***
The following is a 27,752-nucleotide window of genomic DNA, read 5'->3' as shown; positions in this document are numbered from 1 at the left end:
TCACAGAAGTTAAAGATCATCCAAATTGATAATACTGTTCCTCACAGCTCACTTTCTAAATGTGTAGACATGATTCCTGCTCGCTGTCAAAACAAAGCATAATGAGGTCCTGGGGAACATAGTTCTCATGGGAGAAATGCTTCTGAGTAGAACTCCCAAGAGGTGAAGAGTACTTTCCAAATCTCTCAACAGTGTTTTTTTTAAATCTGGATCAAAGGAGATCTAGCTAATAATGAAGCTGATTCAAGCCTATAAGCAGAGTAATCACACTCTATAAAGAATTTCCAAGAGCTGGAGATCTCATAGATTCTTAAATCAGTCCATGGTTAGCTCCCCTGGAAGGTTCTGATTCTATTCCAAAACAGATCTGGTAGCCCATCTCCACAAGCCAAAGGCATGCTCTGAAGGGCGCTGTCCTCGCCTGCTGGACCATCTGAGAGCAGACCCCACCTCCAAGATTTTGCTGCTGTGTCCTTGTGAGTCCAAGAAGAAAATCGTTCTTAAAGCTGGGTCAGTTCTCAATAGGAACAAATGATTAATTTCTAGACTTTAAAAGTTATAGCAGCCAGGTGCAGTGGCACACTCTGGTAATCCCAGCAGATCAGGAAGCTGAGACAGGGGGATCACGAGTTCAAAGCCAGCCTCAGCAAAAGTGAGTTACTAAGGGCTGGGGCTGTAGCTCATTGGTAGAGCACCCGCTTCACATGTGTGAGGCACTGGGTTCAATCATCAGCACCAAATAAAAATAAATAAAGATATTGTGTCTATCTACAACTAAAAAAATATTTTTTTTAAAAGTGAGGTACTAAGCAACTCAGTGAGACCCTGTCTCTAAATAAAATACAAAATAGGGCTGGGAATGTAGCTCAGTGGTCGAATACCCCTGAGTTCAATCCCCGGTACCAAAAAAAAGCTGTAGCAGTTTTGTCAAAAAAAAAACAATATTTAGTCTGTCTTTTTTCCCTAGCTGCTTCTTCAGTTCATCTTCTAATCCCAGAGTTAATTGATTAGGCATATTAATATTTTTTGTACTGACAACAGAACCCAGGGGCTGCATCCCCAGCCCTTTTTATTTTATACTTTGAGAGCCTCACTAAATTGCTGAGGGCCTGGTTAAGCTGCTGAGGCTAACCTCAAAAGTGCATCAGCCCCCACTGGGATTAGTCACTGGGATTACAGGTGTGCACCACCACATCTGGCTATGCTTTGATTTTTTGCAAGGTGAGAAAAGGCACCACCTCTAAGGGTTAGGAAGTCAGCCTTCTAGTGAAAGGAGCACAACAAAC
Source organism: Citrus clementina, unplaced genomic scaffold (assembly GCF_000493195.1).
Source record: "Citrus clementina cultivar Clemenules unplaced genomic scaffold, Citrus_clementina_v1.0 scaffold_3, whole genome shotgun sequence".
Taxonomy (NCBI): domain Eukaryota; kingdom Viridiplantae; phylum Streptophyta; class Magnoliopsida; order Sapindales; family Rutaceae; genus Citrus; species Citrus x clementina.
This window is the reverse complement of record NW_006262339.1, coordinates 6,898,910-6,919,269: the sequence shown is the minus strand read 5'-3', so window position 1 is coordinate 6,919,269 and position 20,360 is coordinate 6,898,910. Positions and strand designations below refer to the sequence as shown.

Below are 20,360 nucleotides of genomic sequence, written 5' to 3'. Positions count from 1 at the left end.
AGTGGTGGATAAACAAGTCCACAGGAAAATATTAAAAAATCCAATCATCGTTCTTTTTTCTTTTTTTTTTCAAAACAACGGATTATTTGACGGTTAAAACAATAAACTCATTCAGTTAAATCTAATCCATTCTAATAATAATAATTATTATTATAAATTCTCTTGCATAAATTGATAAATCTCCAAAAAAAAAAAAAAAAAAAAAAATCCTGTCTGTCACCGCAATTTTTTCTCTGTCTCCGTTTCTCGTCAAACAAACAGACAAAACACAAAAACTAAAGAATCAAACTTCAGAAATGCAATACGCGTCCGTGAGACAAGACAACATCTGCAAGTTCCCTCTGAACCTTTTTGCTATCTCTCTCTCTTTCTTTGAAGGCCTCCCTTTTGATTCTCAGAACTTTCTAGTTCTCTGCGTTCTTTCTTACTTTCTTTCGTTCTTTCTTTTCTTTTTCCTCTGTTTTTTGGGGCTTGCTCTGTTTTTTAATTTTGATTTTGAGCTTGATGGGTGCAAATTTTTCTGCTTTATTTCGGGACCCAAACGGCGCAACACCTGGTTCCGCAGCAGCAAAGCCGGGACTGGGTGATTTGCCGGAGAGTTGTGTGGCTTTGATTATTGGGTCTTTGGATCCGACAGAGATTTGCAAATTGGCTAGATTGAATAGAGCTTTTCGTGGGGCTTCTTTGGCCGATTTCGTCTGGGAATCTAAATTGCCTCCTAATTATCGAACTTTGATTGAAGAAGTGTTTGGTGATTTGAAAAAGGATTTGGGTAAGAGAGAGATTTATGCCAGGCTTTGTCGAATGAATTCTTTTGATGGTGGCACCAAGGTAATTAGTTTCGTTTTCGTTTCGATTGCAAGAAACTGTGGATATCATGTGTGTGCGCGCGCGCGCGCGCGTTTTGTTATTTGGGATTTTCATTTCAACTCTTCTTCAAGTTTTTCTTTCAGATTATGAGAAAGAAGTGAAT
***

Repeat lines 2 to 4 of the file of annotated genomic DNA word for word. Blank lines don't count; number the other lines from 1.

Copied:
TCACAGAAGTTAAAGATCATCCAAATTGATAATACTGTTCCTCACAGCTCACTTTCTAAATGTGTAGACATGATTCCTGCTCGCTGTCAAAACAAAGCATAATGAGGTCCTGGGGAACATAGTTCTCATGGGAGAAATGCTTCTGAGTAGAACTCCCAAGAGGTGAAGAGTACTTTCCAAATCTCTCAACAGTGTTTTTTTTAAATCTGGATCAAAGGAGATCTAGCTAATAATGAAGCTGATTCAAGCCTATAAGCAGAGTAATCACACTCTATAAAGAATTTCCAAGAGCTGGAGATCTCATAGATTCTTAAATCAGTCCATGGTTAGCTCCCCTGGAAGGTTCTGATTCTATTCCAAAACAGATCTGGTAGCCCATCTCCACAAGCCAAAGGCATGCTCTGAAGGGCGCTGTCCTCGCCTGCTGGACCATCTGAGAGCAGACCCCACCTCCAAGATTTTGCTGCTGTGTCCTTGTGAGTCCAAGAAGAAAATCGTTCTTAAAGCTGGGTCAGTTCTCAATAGGAACAAATGATTAATTTCTAGACTTTAAAAGTTATAGCAGCCAGGTGCAGTGGCACACTCTGGTAATCCCAGCAGATCAGGAAGCTGAGACAGGGGGATCACGAGTTCAAAGCCAGCCTCAGCAAAAGTGAGTTACTAAGGGCTGGGGCTGTAGCTCATTGGTAGAGCACCCGCTTCACATGTGTGAGGCACTGGGTTCAATCATCAGCACCAAATAAAAATAAATAAAGATATTGTGTCTATCTACAACTAAAAAAATATTTTTTTTAAAAGTGAGGTACTAAGCAACTCAGTGAGACCCTGTCTCTAAATAAAATACAAAATAGGGCTGGGAATGTAGCTCAGTGGTCGAATACCCCTGAGTTCAATCCCCGGTACCAAAAAAAAGCTGTAGCAGTTTTGTCAAAAAAAAAACAATATTTAGTCTGTCTTTTTTCCCTAGCTGCTTCTTCAGTTCATCTTCTAATCCCAGAGTTAATTGATTAGGCATATTAATATTTTTTGTACTGACAACAGAACCCAGGGGCTGCATCCCCAGCCCTTTTTATTTTATACTTTGAGAGCCTCACTAAATTGCTGAGGGCCTGGTTAAGCTGCTGAGGCTAACCTCAAAAGTGCATCAGCCCCCACTGGGATTAGTCACTGGGATTACAGGTGTGCACCACCACATCTGGCTATGCTTTGATTTTTTGCAAGGTGAGAAAAGGCACCACCTCTAAGGGTTAGGAAGTCAGCCTTCTAGTGAAAGGAGCACAACAAAC
Source organism: Citrus clementina, unplaced genomic scaffold (assembly GCF_000493195.1).
Source record: "Citrus clementina cultivar Clemenules unplaced genomic scaffold, Citrus_clementina_v1.0 scaffold_3, whole genome shotgun sequence".